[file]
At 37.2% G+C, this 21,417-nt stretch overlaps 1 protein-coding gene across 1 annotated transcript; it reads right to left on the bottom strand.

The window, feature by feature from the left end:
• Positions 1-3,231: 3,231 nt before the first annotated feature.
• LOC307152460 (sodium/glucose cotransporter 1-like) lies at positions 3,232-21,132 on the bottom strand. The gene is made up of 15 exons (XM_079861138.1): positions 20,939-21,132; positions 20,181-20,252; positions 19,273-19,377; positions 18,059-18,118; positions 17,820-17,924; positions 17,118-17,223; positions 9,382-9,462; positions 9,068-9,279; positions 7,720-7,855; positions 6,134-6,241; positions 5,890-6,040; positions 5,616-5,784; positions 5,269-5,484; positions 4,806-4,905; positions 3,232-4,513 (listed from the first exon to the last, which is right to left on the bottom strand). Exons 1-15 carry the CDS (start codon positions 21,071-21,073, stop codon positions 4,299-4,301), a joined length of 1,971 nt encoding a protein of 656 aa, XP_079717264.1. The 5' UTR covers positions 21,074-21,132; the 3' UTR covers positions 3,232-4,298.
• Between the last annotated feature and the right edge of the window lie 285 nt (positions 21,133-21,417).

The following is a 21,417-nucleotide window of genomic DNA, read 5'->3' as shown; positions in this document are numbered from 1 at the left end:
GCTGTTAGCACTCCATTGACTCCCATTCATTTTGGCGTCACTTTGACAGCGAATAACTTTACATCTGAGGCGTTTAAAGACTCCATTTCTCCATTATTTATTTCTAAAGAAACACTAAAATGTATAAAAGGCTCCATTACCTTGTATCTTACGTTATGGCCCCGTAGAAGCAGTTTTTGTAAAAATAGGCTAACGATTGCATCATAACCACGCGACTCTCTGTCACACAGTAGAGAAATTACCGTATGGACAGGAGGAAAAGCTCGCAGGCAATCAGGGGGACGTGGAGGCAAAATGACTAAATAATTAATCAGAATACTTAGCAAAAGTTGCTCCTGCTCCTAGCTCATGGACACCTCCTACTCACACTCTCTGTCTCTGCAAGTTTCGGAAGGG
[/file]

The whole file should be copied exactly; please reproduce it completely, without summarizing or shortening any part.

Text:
At 37.2% G+C, this 21,417-nt stretch overlaps 1 protein-coding gene across 1 annotated transcript; it reads right to left on the bottom strand.

The window, feature by feature from the left end:
• Positions 1-3,231: 3,231 nt before the first annotated feature.
• LOC307152460 (sodium/glucose cotransporter 1-like) lies at positions 3,232-21,132 on the bottom strand. The gene is made up of 15 exons (XM_079861138.1): positions 20,939-21,132; positions 20,181-20,252; positions 19,273-19,377; positions 18,059-18,118; positions 17,820-17,924; positions 17,118-17,223; positions 9,382-9,462; positions 9,068-9,279; positions 7,720-7,855; positions 6,134-6,241; positions 5,890-6,040; positions 5,616-5,784; positions 5,269-5,484; positions 4,806-4,905; positions 3,232-4,513 (listed from the first exon to the last, which is right to left on the bottom strand). Exons 1-15 carry the CDS (start codon positions 21,071-21,073, stop codon positions 4,299-4,301), a joined length of 1,971 nt encoding a protein of 656 aa, XP_079717264.1. The 5' UTR covers positions 21,074-21,132; the 3' UTR covers positions 3,232-4,298.
• Between the last annotated feature and the right edge of the window lie 285 nt (positions 21,133-21,417).

The following is a 21,417-nucleotide window of genomic DNA, read 5'->3' as shown; positions in this document are numbered from 1 at the left end:
GCTGTTAGCACTCCATTGACTCCCATTCATTTTGGCGTCACTTTGACAGCGAATAACTTTACATCTGAGGCGTTTAAAGACTCCATTTCTCCATTATTTATTTCTAAAGAAACACTAAAATGTATAAAAGGCTCCATTACCTTGTATCTTACGTTATGGCCCCGTAGAAGCAGTTTTTGTAAAAATAGGCTAACGATTGCATCATAACCACGCGACTCTCTGTCACACAGTAGAGAAATTACCGTATGGACAGGAGGAAAAGCTCGCAGGCAATCAGGGGGACGTGGAGGCAAAATGACTAAATAATTAATCAGAATACTTAGCAAAAGTTGCTCCTGCTCCTAGCTCATGGACACCTCCTACTCACACTCTCTGTCTCTGCAAGTTTCGGAAGGG